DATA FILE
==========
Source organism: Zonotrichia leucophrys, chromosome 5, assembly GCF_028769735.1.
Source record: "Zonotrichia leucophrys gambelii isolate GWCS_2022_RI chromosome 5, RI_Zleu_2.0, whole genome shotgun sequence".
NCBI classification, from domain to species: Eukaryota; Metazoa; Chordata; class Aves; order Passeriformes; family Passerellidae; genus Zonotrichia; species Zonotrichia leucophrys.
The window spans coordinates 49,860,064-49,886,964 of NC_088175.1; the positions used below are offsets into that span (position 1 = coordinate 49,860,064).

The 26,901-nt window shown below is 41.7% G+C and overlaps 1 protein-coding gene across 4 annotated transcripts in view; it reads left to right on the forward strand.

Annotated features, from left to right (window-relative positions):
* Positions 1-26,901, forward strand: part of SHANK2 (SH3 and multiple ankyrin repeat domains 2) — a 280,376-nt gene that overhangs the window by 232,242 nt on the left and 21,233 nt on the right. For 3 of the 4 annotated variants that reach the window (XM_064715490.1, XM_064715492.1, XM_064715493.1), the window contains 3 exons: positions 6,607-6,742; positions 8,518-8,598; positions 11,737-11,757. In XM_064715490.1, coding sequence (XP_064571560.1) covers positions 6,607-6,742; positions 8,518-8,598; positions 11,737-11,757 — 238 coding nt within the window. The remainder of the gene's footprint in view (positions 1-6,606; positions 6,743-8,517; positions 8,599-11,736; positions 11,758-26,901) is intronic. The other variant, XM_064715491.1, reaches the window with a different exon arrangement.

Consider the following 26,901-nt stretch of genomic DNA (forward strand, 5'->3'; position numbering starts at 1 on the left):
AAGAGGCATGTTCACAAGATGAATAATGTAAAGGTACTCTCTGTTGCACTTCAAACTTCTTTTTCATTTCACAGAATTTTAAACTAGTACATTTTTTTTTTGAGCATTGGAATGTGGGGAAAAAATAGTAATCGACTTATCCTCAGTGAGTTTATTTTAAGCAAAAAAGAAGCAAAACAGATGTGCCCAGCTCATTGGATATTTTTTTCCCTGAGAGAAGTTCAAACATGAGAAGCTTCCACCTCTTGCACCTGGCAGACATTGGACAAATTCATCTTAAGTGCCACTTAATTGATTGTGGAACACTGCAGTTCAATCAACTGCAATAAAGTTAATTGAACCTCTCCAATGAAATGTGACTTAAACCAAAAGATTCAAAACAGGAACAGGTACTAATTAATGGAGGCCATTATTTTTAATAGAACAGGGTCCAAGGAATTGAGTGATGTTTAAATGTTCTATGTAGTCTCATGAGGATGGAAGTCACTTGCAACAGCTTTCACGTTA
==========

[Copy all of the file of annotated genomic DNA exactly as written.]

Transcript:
Source organism: Zonotrichia leucophrys, chromosome 5, assembly GCF_028769735.1.
Source record: "Zonotrichia leucophrys gambelii isolate GWCS_2022_RI chromosome 5, RI_Zleu_2.0, whole genome shotgun sequence".
NCBI classification, from domain to species: Eukaryota; Metazoa; Chordata; class Aves; order Passeriformes; family Passerellidae; genus Zonotrichia; species Zonotrichia leucophrys.
The window spans coordinates 49,860,064-49,886,964 of NC_088175.1; the positions used below are offsets into that span (position 1 = coordinate 49,860,064).

The 26,901-nt window shown below is 41.7% G+C and overlaps 1 protein-coding gene across 4 annotated transcripts in view; it reads left to right on the forward strand.

Annotated features, from left to right (window-relative positions):
* Positions 1-26,901, forward strand: part of SHANK2 (SH3 and multiple ankyrin repeat domains 2) — a 280,376-nt gene that overhangs the window by 232,242 nt on the left and 21,233 nt on the right. For 3 of the 4 annotated variants that reach the window (XM_064715490.1, XM_064715492.1, XM_064715493.1), the window contains 3 exons: positions 6,607-6,742; positions 8,518-8,598; positions 11,737-11,757. In XM_064715490.1, coding sequence (XP_064571560.1) covers positions 6,607-6,742; positions 8,518-8,598; positions 11,737-11,757 — 238 coding nt within the window. The remainder of the gene's footprint in view (positions 1-6,606; positions 6,743-8,517; positions 8,599-11,736; positions 11,758-26,901) is intronic. The other variant, XM_064715491.1, reaches the window with a different exon arrangement.

Consider the following 26,901-nt stretch of genomic DNA (forward strand, 5'->3'; position numbering starts at 1 on the left):
AAGAGGCATGTTCACAAGATGAATAATGTAAAGGTACTCTCTGTTGCACTTCAAACTTCTTTTTCATTTCACAGAATTTTAAACTAGTACATTTTTTTTTTGAGCATTGGAATGTGGGGAAAAAATAGTAATCGACTTATCCTCAGTGAGTTTATTTTAAGCAAAAAAGAAGCAAAACAGATGTGCCCAGCTCATTGGATATTTTTTTCCCTGAGAGAAGTTCAAACATGAGAAGCTTCCACCTCTTGCACCTGGCAGACATTGGACAAATTCATCTTAAGTGCCACTTAATTGATTGTGGAACACTGCAGTTCAATCAACTGCAATAAAGTTAATTGAACCTCTCCAATGAAATGTGACTTAAACCAAAAGATTCAAAACAGGAACAGGTACTAATTAATGGAGGCCATTATTTTTAATAGAACAGGGTCCAAGGAATTGAGTGATGTTTAAATGTTCTATGTAGTCTCATGAGGATGGAAGTCACTTGCAACAGCTTTCACGTTA